Alsace Islington brasserie on the green
Update 16/8/2019 – this restaurant has now closed
Britain’s long relationship with France has been a fraught and tangled one, to say the least. Thankfully that hasn’t stopped a surge of new French restaurants opening in London over the past couple of years. Bellanger, from the people behind Brasserie Zedel and The Delaunay, focusses on cuisine from Alsace-Lorraine. This region of France has alternated between French and German control many times over its history, resulting in food that’s a unique combination of Gallic and Teutonic.
Given the sprawling restaurant empire of Bellanger’s parent company, it would’ve been so easy for Bellanger to be a timid shadow of its continental counterparts – a needless replica of the dreary Côte, a branch of which sits immediately next door. Thankfully, that’s not the case at all.
The premises have a surprisingly airy feel, despite the acres of attractive brass and wood panelling used in the decor. Although some serving staff were surprisingly mute, the front of house was, on the whole, highly efficient and polite. Then there’s the food.
First things first
Bread is often an afterthought at so many restaurants, but not at Bellanger. A crunchy crust with just the right amount of bite and a soft interior with a bit of chew, all neatly balanced out by a lightly salted butter the colour of a pale moon. A simple and constant highlight of all my meals at Bellanger.
The raw egg didn’t add much richness to Bellanger’s steak tartare, while the slight chewiness of the beef and the punch of the capers only really showed themselves close to the end. When they did though, this somewhat uneven steak tartare became very enjoyable indeed.
Tarte flambées are classic Alsatian dishes and are available in a choice of savoury and sweet varieties at Bellanger. A very thin and lightly crisp bread base topped with smoky and fatty lardons and tart sauerkraut was a visceral and sensuously unhealthy delight.
The Choucroute à l’Alsacienne may ‘just’ be a pile of pork products in a pot, but who gives a fig when it tastes this good. Dense, tender and lightly flaky ham hock. Smooth and light sausage. Fatty and heavy sausage. Lightly smoky pork belly that was so fatty and salty, it reminded me of Austrian speck. All with lashings of sauerkraut and thinly sliced potatoes. The only member of the band not pulling its weight was the tame frankfurter.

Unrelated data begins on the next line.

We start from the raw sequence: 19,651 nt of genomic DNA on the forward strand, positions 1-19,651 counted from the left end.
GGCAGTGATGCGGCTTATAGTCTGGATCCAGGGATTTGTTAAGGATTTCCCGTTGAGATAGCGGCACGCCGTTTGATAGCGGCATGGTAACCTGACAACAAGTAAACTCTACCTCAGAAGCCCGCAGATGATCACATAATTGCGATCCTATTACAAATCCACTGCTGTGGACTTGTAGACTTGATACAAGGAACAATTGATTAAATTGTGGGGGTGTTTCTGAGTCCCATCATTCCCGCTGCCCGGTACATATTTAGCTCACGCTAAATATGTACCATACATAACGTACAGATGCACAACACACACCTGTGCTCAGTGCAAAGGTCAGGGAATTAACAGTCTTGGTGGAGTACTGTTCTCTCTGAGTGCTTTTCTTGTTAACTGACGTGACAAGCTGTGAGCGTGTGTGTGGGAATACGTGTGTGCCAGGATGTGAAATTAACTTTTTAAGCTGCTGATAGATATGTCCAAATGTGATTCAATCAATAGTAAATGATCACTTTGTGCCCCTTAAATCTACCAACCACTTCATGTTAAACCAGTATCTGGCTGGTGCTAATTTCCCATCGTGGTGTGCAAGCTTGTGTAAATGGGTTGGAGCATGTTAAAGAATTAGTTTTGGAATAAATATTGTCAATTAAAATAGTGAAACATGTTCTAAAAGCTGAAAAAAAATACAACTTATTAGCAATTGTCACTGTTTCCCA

The butter-roasted chunks of apple on my dessert tarte flambée had the colour of quince and almost tasted like quince with a mild tartness. It went well with the lashings of light soured cream and the unmistakable, but not overwhelmingly boozy presence of calvados. Bonza.
Going back for seconds
I once remarked on Twitter than quiches were like ‘a shit cross between an omelette and a pizza’ – or words to that effect. That was before I had the quiche lorraine at Bellanger. A wispy yet somehow creamy cheese custard studded with fatty bits of salty pork and sweet caramelised onions, all served in a thin yet lightly buttery pastry casing. This top notch quiche has restored my faith in what I had previously considered to be half-arsed vegetarian cafeteria food.
As expected the chicken in the coq au riesling, an Alsace white wine-based take on coq au vin, wasn’t much to write home about. The breast meat was a bit dry, but the leg, thigh and wing meat did at least slide easily off the bone. The chicken provided the meaty backdrop to the real star of the show – the sauce, studded with little onions and mushrooms. Thin yet sticky, meaty, creamy and lightly sweet with a tart finish. Light yet filling, this coq was far more satisfying and just plain better than the heavy and dull renditions of coq au vin that I’ve been subjected to in the past.
The base of my sweet tarte flambée was crisper and maltier this time around. Whether by accident or design, it suited the chocolate and banana topping well. I wasn’t a fan of the comparatively milky melted chocolate at first, but a more pronounced bitter sweetness came through later – especially when taken with the sweet tang of the banana slices and the milky squirts of cream. It wasn’t quite as well-balanced as the apple and calvados tarte flambée, but this heartier alternative to a crepe was still pleasing.